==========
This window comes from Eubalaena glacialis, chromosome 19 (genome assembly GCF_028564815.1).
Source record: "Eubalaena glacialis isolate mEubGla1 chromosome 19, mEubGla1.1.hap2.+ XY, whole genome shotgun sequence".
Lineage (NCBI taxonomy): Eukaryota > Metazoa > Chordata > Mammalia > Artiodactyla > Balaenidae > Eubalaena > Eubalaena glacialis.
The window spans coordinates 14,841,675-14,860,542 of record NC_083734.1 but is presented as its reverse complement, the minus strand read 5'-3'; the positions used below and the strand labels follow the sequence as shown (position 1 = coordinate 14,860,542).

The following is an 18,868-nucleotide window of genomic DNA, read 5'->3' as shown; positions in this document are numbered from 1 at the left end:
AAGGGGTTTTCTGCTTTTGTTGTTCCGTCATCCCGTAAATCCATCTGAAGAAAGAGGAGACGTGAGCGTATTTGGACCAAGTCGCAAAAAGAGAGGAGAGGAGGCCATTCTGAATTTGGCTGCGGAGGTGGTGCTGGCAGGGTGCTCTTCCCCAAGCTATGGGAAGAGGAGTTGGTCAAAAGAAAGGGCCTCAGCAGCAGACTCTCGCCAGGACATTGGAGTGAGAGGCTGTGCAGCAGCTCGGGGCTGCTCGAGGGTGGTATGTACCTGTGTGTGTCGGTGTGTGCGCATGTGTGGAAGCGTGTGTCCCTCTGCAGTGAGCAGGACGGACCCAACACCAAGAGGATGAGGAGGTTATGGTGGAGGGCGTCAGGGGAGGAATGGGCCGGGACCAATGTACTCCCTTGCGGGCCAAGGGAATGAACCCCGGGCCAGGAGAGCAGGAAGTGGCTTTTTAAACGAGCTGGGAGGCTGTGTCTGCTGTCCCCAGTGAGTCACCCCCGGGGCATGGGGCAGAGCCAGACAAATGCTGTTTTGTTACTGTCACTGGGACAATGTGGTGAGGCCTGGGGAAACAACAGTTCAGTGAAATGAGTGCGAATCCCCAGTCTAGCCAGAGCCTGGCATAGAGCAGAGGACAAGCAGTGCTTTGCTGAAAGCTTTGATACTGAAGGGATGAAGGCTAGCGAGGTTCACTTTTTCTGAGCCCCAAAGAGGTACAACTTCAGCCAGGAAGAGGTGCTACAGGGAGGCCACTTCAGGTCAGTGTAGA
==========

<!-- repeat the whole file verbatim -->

This window comes from Eubalaena glacialis, chromosome 19 (genome assembly GCF_028564815.1).
Source record: "Eubalaena glacialis isolate mEubGla1 chromosome 19, mEubGla1.1.hap2.+ XY, whole genome shotgun sequence".
Lineage (NCBI taxonomy): Eukaryota > Metazoa > Chordata > Mammalia > Artiodactyla > Balaenidae > Eubalaena > Eubalaena glacialis.
The window spans coordinates 14,841,675-14,860,542 of record NC_083734.1 but is presented as its reverse complement, the minus strand read 5'-3'; the positions used below and the strand labels follow the sequence as shown (position 1 = coordinate 14,860,542).

The following is an 18,868-nucleotide window of genomic DNA, read 5'->3' as shown; positions in this document are numbered from 1 at the left end:
AAGGGGTTTTCTGCTTTTGTTGTTCCGTCATCCCGTAAATCCATCTGAAGAAAGAGGAGACGTGAGCGTATTTGGACCAAGTCGCAAAAAGAGAGGAGAGGAGGCCATTCTGAATTTGGCTGCGGAGGTGGTGCTGGCAGGGTGCTCTTCCCCAAGCTATGGGAAGAGGAGTTGGTCAAAAGAAAGGGCCTCAGCAGCAGACTCTCGCCAGGACATTGGAGTGAGAGGCTGTGCAGCAGCTCGGGGCTGCTCGAGGGTGGTATGTACCTGTGTGTGTCGGTGTGTGCGCATGTGTGGAAGCGTGTGTCCCTCTGCAGTGAGCAGGACGGACCCAACACCAAGAGGATGAGGAGGTTATGGTGGAGGGCGTCAGGGGAGGAATGGGCCGGGACCAATGTACTCCCTTGCGGGCCAAGGGAATGAACCCCGGGCCAGGAGAGCAGGAAGTGGCTTTTTAAACGAGCTGGGAGGCTGTGTCTGCTGTCCCCAGTGAGTCACCCCCGGGGCATGGGGCAGAGCCAGACAAATGCTGTTTTGTTACTGTCACTGGGACAATGTGGTGAGGCCTGGGGAAACAACAGTTCAGTGAAATGAGTGCGAATCCCCAGTCTAGCCAGAGCCTGGCATAGAGCAGAGGACAAGCAGTGCTTTGCTGAAAGCTTTGATACTGAAGGGATGAAGGCTAGCGAGGTTCACTTTTTCTGAGCCCCAAAGAGGTACAACTTCAGCCAGGAAGAGGTGCTACAGGGAGGCCACTTCAGGTCAGTGTAGA